David Duchovny posted it publicly on Facebook, saying: “I think I know you from somewhere …”
Gillian Anderson responded: “It’s all coming back to me!”
[THIS REVIEW CONTAINS MINOR SPOILERS.] Well … it pains me to admit it, but even a diehard fan of “The X Files” has got to admit that its quality waned in the last season of its regular run — 2001’s Season 9 was pretty uneven, with great “monster-of-the-week” episodes and surprisingly disappointing final entries into the show’s over-arching “mythology” episodes. I’d give this season a 7 out of 10, and that’s from a biased fanboy who loves this show in much the same way that others love Star Wars and Star Trek. Frankly, I’d recommend that you peruse Wikipedia’s episode list to select the standalone eps so that you can watch only those. Skip the conspiracy eps entirely — even if you’re a lover of the long running mythology, as I am. (You’ll only be disappointed.)
Again, a few of the single stories really shined, and weren’t symptomatic of the creative problems that visibly plagued the show near the end of its 90’s era run. At the top of the list is the outstanding “Release,” in which the murder of John Doggett’s son is resolved. This episode had everything that made “The X Files” great — good guys, bad guys, and ambiguous guys all working at cross purposes; a tragic mystery; a haunted past; pathos; twists and red herrings; and great emotional interactions among key characters. Plus … wrath and gunshots. Damn cool.
“Release” also highlighted Cary Elwes’ wonderful talent. What a great, darkly ambiguous character he made Brad Follmer. I liked him far better in this role than his comic caricature in “The Princess Bride” (1987) or his traumatized victim in the “Saw” movies. This show could have taken on great new directions if it had emphasized the triangle among Doggett, Monica Reyes and Follmer, instead of belaboring past stories so much to retain fans of Fox Mulder and Dana Scully.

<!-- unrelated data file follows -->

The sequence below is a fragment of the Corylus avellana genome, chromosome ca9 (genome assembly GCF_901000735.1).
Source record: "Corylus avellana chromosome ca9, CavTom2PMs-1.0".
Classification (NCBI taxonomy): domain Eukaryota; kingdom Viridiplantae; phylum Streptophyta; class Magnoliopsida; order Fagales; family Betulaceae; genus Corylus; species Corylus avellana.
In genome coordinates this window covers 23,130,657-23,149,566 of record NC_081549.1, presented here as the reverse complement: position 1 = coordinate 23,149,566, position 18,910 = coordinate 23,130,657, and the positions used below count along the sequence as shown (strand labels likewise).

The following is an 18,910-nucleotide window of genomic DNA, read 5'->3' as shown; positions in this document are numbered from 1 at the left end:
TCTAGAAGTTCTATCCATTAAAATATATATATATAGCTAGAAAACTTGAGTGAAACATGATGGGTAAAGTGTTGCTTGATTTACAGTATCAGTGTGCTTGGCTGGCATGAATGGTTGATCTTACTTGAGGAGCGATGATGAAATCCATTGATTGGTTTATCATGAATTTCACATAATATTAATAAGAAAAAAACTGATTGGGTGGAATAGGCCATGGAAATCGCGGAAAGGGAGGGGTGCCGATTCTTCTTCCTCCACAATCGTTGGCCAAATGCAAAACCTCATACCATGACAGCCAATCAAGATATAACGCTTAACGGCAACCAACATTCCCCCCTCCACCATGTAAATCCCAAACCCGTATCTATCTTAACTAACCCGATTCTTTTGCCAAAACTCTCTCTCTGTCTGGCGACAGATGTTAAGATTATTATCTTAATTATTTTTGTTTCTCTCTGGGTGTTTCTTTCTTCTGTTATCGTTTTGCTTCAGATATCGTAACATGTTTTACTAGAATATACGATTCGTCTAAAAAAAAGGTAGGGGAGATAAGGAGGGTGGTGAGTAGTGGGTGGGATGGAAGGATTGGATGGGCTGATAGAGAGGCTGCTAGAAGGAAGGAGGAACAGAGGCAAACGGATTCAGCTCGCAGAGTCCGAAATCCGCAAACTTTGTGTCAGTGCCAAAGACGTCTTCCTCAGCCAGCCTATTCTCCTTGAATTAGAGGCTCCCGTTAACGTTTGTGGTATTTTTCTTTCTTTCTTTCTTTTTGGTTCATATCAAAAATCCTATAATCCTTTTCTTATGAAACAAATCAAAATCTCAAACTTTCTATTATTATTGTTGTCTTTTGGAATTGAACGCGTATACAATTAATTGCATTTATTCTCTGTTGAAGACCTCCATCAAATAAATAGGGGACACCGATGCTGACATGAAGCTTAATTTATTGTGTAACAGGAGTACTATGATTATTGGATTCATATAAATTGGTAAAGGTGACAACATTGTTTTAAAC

Other episodes shined as well. “4D” and “Audrey Pauley” were like great episodes of the classic “The Outer Limits” (1963). “Audrey Pauley” benefited from a fantastic actress (Tracey Ellis) in the title role. “Hellbound” frighteningly pushed the limits of gore and shock-horror. And “John Doe” was a pretty decent old-fashioned Hitchcock-type crime tale.
Let’s … just not dwell on “Improbable,” the utterly stupid … “numerology episode.” They bagged an amazing guest actor like the iconic Burt Reynolds and subjected him to this?! If anyone can tell me the significance of those two unidentified Italian men crooning in the episode’s coda, I’d be eternally grateful.
The mythology episodes … sigh. They failed to please. I know that many fans point to David Duchovny’s absence as the reason, but I disagree. This is the story of a decades-old, global, inter-planetary conspiracy. It isn’t just one man’s story, and we’d followed Fox Mulder’s quest for the prior eight years. We can have a coherent and logical continuation of the story without him. And the writers and actors of “The X Files” did just fine in introducing more crusaders that we care about — two great characters in the form of Doggett and Reyes. Robert Patrick was terrific; Annabeth Gish wasn’t perfect, but had room to grow, as Gillian Anderson did in the early years. And of course Anderson’s immense talents still made Scully a perfect heroine. You know what would have been a daring creative decision? Martyring Mulder to motivate the survivors. (Duchovny wanted to leave anyway, didn’t he?)
For me, two other problems were responsible for the show’s decline. The first was structure, and the second was the redundancies with past seasons. Season 9 was all over the place — at this point, I’d bet the viewers had largely lost hope that the show’s long-running mysteries would be resolved. Subplots were raised and dropped with little impact; the episodes concerning baby “William” were maudlin and tiresome. The season moved forward with minimal clues and exposition. Its penultimate episode, “Sunshine Days,” was … a mythology episode? Or not? I’m not sure — we have a new superpowered character whose unique gifts might be “the answer to everything.” Well … that’s pretty much the same plot point with which we left off with Gibson Praise in a prior season. It was a nebulous plot point that wasn’t well supported in the script then, and it’s even less believable now. And the final episode was a cobbled together rush job, in which past guest stars cameoed in a literal trial for Mulder. (Admittedly, I, for one, thought Chris Carter did a decent job of wrapping up pre-existing story arcs.) The we leave off with a kind of … distant-future cliffhanger … which was subsequently unaddressed by the second feature film in 2008.